JANUARY 30, 2013,
“Minnesota Supreme Court – Website Comments About Duluth Doctor Not Defamatory”
Criticisms a patient’s son made about a Duluth neurologist — including one referring to the physician as a “real tool” — are not cause for a lawsuit, the Minnesota Supreme Court ruled.
In an opinion filed Wednesday, the court found for Dennis Laurion, the patient’s son, reversing a Minnesota Court of Appeals decision that had sent Dr. David McKee’s defamation lawsuit against him back to the District Court in Duluth.
Laurion had posted his comments on a website where patients review their doctors. The case has been watched with interest because of the potential conflict between free speech versus protection of professional reputations on the Internet.
The opinion, written by Justice Alan Page, said the statements Laurion wrote about McKee were not defamatory because they’re opinions entitled to free-speech protections. “Referring to someone as ‘a real tool’ falls into the category of pure opinion because the term ‘real tool’ cannot be reasonably interpreted as stating a fact and it cannot be proven true or false,” the justices said. “We conclude that it is an opinion amounting to ‘mere vituperation and abuse’ or ‘rhetorical hyperbole’ that cannot be the basis for a defamation action.”
The ruling also said it doesn’t matter whether an unnamed nurse to whom Laurion attributed the “real tool” comment actually exists. McKee’s attorney argued that Laurion might have fabricated the nurse, something Laurion’s attorney denied.
Laurion said the entire experience was stressful on his family. “The initial excitement has not worn off,” he told the News Tribune. “I’m very gratified it’s all over.”
Minnesota Newspaper Association attorney Mark Anfinson, who watched the oral arguments before the Supreme Court in September, said on Wednesday the justices made the right decision.
That being said, “You can’t blame a guy like Dr. McKee for being upset,” Anfinson said. “What this case really exemplifies is not so much legal precepts in libel law, but the impact of the Internet on the ability to publish unflattering comments about people.” Before the Internet, people who complained about others typically did so to a small group of family, friends and acquaintances. “No one in the wider world ever heard them,” Anfinson said. That is no longer the case. “If you’re a practicing physician or other professional in a highly competitive environment, and this stuff is out there for any potential patient or client to see, it isn’t as simple as a superficial reading of the Supreme Court opinion would suggest,” he said. “I kind of feel for the guy, but the law as it is currently constituted really doesn’t provide him much of a remedy. That is the moral of the story.”
McKee, a neurologist with Northland Neurology and Myology, said Wednesday he was disappointed and frustrated. “We need to change the law so someone with a personal vendetta who is going to use the Internet to make defamatory statements can be held responsible,” he said.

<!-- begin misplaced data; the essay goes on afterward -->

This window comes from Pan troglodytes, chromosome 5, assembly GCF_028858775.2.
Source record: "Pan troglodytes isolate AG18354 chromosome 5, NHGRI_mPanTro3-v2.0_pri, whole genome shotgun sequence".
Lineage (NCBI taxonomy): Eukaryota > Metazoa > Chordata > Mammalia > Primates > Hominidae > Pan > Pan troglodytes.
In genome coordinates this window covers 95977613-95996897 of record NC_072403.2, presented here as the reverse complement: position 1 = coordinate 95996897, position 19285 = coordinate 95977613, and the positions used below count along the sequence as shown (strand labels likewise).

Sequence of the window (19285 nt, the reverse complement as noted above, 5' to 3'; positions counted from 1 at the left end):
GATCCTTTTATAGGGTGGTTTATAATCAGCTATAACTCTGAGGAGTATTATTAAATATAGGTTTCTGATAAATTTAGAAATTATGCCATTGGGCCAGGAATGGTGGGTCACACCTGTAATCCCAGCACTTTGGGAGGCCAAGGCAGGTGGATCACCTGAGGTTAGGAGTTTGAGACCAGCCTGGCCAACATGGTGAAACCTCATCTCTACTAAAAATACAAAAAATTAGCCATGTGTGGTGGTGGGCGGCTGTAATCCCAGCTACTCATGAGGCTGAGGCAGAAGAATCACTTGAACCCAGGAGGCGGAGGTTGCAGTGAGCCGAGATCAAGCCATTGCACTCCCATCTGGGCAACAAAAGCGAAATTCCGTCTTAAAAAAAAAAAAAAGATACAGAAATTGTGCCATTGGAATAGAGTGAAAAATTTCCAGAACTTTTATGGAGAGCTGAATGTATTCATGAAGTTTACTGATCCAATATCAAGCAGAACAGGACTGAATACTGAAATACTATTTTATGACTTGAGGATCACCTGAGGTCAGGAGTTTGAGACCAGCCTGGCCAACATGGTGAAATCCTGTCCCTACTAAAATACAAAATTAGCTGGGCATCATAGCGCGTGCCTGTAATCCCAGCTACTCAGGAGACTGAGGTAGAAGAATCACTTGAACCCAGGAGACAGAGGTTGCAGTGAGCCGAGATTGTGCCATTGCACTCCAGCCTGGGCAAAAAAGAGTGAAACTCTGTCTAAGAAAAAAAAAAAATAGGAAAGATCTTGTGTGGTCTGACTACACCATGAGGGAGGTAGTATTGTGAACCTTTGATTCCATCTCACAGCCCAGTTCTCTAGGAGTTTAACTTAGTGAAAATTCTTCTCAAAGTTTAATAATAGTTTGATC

McKee filed the lawsuit against Laurion, of Duluth, in 2010. McKee alleged that Laurion defamed him and interfered with his business by posting false statements on the Internet and to various third parties, including the American Academy of Neurology, the American Neurological Association, the St. Louis County Public Health and Human Services Advisory Committee and St. Luke’s hospital, among others. McKee asked for more than $50,000 in damages.
Laurion was critical of how his father, Kenneth, now 88, and his family were treated by McKee after his father suffered a hemorrhagic stroke and spent four days at St. Luke’s hospital April 17 through 21 of 2010. Laurion claimed that any statements he made about the doctor were true and that he is immune from any liability to the plaintiff.
In 2011, State District Judge Eric Hylden ruled that McKee was not defamed by the criticism and dismissed the doctor’s lawsuit.
McKee appealed to the Minnesota Court of Appeals and in January 2012 that court sent the case back to the district court for a jury to decide whether six statements Laurion posted about McKee on rate-your-doctor websites and distributed elsewhere were defamatory.
To establish a defamation claim, a party must prove that the defendant communicated to a third party a factual assertion that is false and tends to harm a plaintiff’s reputation in the community.
Laurion appealed the Court of Appeals decision to the Supreme Court and the case was heard in St. Paul in September.
The Associated Press contributed to this report.
Alysia Colandrea says: When Dennis Laurion posted his personal opinion about Dr. David McKee online and how he believed that he and his family were treated poorly under his medical watch, he was completely protected by his first amendment right to free speech when doing so. Laurion was not putting off his opinion as fact that the doctor was an awful doctor, he was stating HIS personal opinion. By taking Laurion to court on a libel case, he failed to recognize the fact that this opinion based article posted by Laurion was nothing more than an OPINION. He was not defaming him– he was stating his personal experience with the doctor, as well as comments that his own nurses had shared about him, such as “he’s such a tool.” As the case was appealed to different courts, the rulings were always in favor of Laurion. However, since it’s a case containing a First Amendment issue, it was brought to Supreme Court and was continually ruled in Laurion’s favor.
Brian Lambert says: I think I mentioned this before. But if every journalist ripped in the comments section took his complaint to court …